Extended candidating increases exposure to the congregation.

A minister candidating for a pastorate feels a little like the hunter facing a charging elephant: he had better give it all he has on the first shot because he may not have a second chance. His sole “ammunition” is usually a trial sermon and the pulpit committee’s recommendation.

With the help of a pulpit committee, and some ideas from Ralph Sutera of the Canadian Revival Fellowship, we found a way to eliminate this trauma. The great advantage of this method is that it gives the candidate exposure to the full congregation. Here is how it worked in our experience.

Because it takes time to get acquainted, we visited for longer than a weekend. You will need at least five days of both structured and unstructured time getting to know the church people and the community. We first met the congregation at a Wednesday night service when Dave led the Bible study and prayer time. There they had the opportunity to see us in action, and it provided a good prelude to all that was planned for the rest of the week.

We spent the following three evenings in informal gatherings at different homes with separate groups of people. After a potluck dinner, question-and-answer sessions were led by either the associate pastor or the chairman of the pulpit committee. The people knew ahead of time that they could ask us about our doctrines, our methods of church work, and our personal lives.

For example, people wanted to know our view of Scripture and about our education and training for the ministry. They asked Barbara not only about our children, but also about her interests and her spiritual gifts.

In turn, we asked them about their vision for their church and what they felt was unique about their ministry. We all felt we knew one another much better after about an hour of friendly give-and-take.

During those days we sat in on both women’s and men’s Bible studies. The people gained further insights into our beliefs and our personalities as we studied with them. It was also important for them to see how we functioned in a group setting, how well we knew the Scripture, and how we responded to differences of opinion in discussion. People need to know whether a candidate is argumentative or dogmatic.

We found that by following this plan, a lot of pressure was off by Sunday. The people to whom Dave preached had become acquaintances, and were not total strangers.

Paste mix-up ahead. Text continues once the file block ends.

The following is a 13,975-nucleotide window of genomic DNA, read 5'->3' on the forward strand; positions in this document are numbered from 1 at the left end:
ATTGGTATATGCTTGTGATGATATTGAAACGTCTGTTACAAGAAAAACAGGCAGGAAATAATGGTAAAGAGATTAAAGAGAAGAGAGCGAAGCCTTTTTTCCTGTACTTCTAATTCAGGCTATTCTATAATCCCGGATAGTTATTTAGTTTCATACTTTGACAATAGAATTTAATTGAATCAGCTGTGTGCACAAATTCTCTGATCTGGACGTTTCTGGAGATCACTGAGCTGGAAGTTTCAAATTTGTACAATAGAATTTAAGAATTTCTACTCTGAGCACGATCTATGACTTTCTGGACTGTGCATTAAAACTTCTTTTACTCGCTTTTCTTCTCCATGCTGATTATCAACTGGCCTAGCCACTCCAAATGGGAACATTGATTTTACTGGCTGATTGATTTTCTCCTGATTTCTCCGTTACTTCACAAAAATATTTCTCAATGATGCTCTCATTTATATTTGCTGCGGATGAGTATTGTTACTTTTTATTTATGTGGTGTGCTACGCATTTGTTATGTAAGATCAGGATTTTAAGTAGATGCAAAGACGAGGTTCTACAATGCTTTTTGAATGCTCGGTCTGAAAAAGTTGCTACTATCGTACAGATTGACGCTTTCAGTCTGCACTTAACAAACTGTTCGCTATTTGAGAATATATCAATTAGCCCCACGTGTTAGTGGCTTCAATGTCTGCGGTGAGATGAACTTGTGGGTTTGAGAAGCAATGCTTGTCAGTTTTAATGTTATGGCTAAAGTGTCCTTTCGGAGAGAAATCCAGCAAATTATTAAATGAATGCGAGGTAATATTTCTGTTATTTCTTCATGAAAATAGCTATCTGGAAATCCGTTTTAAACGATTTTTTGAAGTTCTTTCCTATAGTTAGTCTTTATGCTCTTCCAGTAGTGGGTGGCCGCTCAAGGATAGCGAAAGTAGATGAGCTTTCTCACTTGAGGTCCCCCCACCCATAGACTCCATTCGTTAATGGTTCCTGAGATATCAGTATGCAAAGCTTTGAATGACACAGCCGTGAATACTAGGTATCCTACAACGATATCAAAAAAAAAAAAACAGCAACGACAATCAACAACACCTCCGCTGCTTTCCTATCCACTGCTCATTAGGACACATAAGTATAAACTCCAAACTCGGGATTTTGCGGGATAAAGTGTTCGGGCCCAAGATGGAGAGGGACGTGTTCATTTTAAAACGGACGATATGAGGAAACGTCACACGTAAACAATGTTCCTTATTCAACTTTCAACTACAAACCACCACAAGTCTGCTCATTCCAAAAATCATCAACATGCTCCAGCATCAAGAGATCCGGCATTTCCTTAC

The chief advantage of this plan is the greater exposure it gives a candidate to the congregation. When the people finally vote, they have much more to go on than a sermon or two, or the recommendation of the committee. They are better equipped to make a responsible choice.

This procedure also provides deeper insight into areas of compatability as well as conflict. If the candidate is called, this knowledge helps to pave the way for a successful, happy relationship. On the other hand, if there are areas of potential difference that seem to be too great for a satisfying ministry to develop, it is much better to know this before the church extends a call.

In addition, if the candidate is called, he has the advantage of already having met and interacted with many of the church members. He gains a head start, and he can begin on a positive note. We have found this to be a definite means of building trust at the outset.

The additional days also give the candidate and his wife a chance to look over the community, its housing, schools, and other factors important to their decision. During this time the couple will want to ponder the basic issue of whether or not the church situation in question seems to offer opportunities for the best use of their gifts and interests. Some important questions to consider are these:

Are the people chiefly interested in spiritual growth? In prophecy? In social commentary?

Are they looking for orthodoxy? For innovative methods? For traditional programs?

Do they want a pastor who is steady and unemotional? Who has charisma? Who is a community leader?

The candidate should learn what both the expectations and the needs are in the church, and then ask himself whether he can meet them. If he thinks he cannot, then it is better for him to withdraw. If the discrepancy appears small, it may be a matter of his accepting it, and adapting to it—perhaps finding a skill or interest that he did not have previously.

Before trying an extended candidating visit, couples need to work out some practical details about hospitality (Who will provide it? Where will it be? Who is paying for it?) and about care for children left at home. Some couples will need to talk in advance about how they function together in a situation as stressful as this one can be. Some wives do not appreciate being under such scrutiny. Many candidating couples have discovered that a sense of humor helps to relieve the tension.

Whatever the strains and the extra effort required, we believe better pastor-church relationships can be built on such a candidating plan. Conversely, many unhappy situations could be avoided. In some cases, short pastorates and quick changes come about because neither pastor nor people knew what they were getting.

Our plan is not foolproof. It does, however, go a long way toward clarifying matters in advance, and it helps build openness and trust in establishing a satisfactory pastoral ministry and relationship.


Mr. and Mrs. Smith live in Zimmerman, Minnesota, where Mr. Smith is pastor of the Evangelical Free Church.

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